It appears that Sanderson’s strength is in longer works. While Sanderson has never been a crafter of beautiful prose he is always dependable to provide something new, exciting and, most importantly, fun to read. His endings, with the famous Brandon Avalanche, are cinematic and powerful. In fact, while Sanderson is well known for his magic systems — and rightly so –, what makes his books is the powerful endings.
The problem with Legion, then, is that it does not have one.
The story ends. There’s even a conclusion, but it feels pasted on. Things are pretty smooth until that point. Even the beginning — traditionally one of Sanderson’s weakest points — introduces the characters (or, more accurately character and alternate personalities) and sets up the problem to be solved smoothly enough that I almost didn’t notice the motions of establishing narrative. The story escalates quickly, since it’s only about 85 pages. Then the ending strikes from the sidelines, without warning, foreshadowing or even a hint of what is going to happen.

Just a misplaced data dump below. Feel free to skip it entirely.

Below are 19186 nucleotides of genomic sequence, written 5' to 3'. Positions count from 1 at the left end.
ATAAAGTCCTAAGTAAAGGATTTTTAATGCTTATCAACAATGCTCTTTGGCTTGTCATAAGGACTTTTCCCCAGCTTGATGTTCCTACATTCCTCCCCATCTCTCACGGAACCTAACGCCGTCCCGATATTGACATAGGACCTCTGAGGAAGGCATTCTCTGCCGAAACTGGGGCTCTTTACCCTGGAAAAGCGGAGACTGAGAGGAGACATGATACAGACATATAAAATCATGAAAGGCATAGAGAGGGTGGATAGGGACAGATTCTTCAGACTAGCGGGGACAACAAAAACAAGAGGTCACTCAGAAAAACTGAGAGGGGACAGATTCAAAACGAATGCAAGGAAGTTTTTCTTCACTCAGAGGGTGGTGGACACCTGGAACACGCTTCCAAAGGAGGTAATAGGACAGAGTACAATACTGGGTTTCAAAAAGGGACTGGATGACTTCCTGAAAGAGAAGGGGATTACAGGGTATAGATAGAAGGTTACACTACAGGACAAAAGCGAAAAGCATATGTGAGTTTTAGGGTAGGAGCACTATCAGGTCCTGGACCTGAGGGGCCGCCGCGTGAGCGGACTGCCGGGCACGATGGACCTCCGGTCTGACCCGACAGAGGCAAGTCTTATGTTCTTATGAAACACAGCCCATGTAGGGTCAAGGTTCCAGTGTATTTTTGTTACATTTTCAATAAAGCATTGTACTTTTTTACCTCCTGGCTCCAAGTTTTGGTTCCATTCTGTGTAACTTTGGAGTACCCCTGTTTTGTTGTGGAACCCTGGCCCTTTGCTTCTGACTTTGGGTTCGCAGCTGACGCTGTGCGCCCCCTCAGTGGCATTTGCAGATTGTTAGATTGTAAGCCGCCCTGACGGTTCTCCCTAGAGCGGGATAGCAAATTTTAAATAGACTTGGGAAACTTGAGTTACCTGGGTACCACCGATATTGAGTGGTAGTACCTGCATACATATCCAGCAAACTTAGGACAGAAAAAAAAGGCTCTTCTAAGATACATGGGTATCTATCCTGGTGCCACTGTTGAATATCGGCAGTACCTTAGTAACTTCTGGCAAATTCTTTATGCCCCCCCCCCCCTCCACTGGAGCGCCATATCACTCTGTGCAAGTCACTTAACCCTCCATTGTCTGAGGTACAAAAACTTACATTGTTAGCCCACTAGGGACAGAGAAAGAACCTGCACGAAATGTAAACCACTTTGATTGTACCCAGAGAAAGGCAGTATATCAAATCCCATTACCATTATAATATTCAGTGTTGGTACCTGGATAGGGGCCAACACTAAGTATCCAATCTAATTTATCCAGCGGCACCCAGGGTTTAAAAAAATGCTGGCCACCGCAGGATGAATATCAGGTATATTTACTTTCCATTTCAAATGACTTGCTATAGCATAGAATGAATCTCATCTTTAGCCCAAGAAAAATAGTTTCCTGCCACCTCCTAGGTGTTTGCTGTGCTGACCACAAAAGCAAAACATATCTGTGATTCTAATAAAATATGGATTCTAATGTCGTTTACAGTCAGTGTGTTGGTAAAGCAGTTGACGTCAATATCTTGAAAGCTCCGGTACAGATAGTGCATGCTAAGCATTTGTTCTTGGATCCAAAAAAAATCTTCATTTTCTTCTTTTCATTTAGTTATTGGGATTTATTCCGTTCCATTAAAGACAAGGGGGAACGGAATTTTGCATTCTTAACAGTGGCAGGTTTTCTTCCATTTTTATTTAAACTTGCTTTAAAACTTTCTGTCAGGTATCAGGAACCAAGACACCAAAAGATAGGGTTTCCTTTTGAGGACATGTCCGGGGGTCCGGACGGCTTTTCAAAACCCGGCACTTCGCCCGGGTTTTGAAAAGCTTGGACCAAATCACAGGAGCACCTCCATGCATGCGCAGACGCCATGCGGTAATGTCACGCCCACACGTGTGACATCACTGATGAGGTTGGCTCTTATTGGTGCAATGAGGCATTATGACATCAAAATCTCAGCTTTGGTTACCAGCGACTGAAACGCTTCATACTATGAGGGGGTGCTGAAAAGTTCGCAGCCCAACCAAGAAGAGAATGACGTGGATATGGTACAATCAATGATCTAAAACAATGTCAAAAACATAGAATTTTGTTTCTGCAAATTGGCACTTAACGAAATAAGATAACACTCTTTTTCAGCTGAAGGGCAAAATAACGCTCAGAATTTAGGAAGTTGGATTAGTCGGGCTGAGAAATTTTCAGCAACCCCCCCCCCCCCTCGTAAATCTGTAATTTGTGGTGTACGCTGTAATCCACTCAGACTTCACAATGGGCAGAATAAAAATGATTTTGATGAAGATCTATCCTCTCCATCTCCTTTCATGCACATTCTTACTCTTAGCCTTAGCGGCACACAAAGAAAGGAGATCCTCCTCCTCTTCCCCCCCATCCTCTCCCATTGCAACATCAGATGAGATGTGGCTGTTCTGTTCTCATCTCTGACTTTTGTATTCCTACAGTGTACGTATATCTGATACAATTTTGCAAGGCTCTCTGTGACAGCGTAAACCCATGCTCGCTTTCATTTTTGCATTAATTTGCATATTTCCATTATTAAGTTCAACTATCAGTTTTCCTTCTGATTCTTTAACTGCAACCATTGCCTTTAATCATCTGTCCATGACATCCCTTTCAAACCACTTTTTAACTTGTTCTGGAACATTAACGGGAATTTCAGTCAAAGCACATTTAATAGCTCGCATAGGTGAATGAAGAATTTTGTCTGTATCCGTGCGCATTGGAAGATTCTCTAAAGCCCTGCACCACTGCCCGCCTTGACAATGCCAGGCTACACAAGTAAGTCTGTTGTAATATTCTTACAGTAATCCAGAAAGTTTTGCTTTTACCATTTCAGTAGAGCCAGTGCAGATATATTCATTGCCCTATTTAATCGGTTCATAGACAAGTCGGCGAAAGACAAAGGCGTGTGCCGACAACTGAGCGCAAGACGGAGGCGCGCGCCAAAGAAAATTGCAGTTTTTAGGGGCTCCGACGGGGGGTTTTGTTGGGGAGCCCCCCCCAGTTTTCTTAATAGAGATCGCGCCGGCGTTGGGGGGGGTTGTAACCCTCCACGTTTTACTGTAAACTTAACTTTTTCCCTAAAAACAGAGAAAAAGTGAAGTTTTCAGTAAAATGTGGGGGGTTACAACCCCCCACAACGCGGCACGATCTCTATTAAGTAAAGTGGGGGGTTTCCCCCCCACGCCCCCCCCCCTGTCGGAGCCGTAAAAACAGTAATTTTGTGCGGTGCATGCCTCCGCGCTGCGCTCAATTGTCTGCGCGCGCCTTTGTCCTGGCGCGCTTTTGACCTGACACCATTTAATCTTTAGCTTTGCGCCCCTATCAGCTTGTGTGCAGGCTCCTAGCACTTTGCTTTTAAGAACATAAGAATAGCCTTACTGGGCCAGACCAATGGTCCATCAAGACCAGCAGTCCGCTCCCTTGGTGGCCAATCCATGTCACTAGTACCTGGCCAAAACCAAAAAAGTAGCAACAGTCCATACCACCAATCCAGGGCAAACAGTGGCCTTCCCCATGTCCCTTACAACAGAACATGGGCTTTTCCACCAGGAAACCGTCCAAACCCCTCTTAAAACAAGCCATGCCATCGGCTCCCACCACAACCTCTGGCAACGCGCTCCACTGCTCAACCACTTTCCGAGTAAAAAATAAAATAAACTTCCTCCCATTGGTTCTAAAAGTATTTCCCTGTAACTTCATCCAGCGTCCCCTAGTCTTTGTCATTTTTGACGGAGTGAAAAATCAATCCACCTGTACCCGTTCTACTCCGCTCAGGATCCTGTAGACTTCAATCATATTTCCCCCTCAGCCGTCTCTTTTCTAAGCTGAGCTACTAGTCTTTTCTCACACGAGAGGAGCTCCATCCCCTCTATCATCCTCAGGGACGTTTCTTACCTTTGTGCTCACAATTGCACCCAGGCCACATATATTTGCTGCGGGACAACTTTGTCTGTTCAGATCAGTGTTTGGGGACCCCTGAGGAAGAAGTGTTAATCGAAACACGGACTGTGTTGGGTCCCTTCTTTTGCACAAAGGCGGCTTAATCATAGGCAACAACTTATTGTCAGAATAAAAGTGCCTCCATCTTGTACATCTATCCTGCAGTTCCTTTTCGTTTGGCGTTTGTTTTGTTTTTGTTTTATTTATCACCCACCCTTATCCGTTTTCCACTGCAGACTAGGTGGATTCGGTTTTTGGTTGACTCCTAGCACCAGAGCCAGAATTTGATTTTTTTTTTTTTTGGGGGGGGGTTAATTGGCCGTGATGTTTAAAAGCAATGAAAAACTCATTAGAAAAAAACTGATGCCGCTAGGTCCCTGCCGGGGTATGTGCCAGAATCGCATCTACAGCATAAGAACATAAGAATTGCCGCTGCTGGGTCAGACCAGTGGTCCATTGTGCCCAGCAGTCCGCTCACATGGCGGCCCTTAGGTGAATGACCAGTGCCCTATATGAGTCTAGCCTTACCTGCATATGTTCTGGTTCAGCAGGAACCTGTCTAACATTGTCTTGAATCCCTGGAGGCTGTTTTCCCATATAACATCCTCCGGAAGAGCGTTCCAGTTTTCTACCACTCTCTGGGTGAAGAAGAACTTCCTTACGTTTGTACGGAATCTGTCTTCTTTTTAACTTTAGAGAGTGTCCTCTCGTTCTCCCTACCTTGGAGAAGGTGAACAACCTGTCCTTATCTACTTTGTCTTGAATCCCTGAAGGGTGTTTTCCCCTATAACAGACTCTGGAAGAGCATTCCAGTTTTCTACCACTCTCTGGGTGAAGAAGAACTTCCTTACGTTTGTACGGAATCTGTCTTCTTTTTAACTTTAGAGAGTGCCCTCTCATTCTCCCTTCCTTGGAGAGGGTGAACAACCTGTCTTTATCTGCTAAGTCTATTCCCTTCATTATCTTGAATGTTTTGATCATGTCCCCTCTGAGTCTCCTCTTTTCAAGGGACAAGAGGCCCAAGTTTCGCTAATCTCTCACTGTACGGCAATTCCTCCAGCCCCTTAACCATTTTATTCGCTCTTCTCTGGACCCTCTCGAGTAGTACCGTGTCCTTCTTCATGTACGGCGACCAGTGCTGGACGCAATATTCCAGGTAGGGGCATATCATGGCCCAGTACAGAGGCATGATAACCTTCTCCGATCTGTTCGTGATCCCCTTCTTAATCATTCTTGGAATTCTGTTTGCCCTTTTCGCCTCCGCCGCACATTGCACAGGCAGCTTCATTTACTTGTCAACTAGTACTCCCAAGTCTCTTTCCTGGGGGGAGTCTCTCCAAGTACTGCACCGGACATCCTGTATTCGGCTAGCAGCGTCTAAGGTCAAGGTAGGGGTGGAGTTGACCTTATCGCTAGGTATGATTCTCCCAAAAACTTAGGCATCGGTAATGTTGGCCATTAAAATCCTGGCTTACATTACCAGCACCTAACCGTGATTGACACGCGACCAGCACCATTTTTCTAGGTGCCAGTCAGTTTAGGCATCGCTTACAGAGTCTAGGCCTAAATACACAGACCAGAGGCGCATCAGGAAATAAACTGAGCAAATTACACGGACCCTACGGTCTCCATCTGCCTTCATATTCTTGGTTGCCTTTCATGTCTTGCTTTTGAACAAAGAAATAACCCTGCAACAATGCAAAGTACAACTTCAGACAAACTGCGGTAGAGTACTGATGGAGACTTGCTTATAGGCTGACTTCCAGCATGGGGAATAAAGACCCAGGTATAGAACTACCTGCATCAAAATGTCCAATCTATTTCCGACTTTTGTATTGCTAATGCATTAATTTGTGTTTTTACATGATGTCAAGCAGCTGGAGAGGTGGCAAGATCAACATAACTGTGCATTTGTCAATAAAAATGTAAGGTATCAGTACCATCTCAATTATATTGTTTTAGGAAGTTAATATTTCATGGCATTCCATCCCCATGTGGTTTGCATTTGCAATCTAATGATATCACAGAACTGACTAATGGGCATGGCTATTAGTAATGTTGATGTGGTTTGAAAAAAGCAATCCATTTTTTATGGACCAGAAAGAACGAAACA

The usual depth of world and exploration of character strengths and weaknesses is missing from this book as well but that is to be expected in a work this short. Some of Sanderson’s humor is there as well, which isn’t really laugh out loud funny but it’s enough that the story maintains a light and humorous tone.
Strictly speaking this is not a fantasy in the traditional sense that Sanderson usually writes. It’s more like a soft science fiction story about a man with a really weird psychological disorder.
The ideas and characters presented in this story are fascinating and are begging to be explored in a longer work. The opening is one of Sanderson’s best. The climax of the story could have used just a little bit of story putty to smooth out the cracks.